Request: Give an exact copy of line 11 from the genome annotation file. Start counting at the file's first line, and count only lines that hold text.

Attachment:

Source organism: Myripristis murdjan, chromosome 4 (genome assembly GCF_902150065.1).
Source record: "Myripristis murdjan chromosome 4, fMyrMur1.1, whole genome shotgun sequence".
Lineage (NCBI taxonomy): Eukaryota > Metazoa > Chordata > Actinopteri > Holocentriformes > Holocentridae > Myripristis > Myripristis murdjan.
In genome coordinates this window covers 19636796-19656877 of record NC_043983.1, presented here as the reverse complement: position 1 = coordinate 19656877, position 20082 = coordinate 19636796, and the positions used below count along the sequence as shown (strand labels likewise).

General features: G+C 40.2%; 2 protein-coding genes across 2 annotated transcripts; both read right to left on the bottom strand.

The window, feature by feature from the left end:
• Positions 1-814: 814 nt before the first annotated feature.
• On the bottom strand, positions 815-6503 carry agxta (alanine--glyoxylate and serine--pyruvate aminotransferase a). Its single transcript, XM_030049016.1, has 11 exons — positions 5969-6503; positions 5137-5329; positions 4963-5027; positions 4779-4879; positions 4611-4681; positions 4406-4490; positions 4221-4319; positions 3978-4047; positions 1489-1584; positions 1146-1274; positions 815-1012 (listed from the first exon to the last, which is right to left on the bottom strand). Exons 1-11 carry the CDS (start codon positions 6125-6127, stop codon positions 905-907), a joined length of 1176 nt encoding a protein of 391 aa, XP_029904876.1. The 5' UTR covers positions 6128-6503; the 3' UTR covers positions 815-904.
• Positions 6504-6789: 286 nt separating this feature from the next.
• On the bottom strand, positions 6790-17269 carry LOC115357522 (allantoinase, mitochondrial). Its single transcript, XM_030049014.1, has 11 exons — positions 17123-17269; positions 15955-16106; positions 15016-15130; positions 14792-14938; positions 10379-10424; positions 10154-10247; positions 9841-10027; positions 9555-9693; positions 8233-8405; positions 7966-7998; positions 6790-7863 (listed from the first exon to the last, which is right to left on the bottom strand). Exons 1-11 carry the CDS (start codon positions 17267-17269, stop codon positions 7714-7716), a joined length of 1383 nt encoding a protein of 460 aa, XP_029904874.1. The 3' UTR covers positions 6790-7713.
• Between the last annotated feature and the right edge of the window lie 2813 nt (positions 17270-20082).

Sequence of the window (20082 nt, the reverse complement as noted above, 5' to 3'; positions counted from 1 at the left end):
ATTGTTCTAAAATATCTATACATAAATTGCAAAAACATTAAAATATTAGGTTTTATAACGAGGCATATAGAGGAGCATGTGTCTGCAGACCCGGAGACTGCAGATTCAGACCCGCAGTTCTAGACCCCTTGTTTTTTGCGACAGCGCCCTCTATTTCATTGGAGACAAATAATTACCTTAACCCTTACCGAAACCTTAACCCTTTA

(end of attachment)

• Between the last annotated feature and the right edge of the window lie 2813 nt (positions 17270-20082).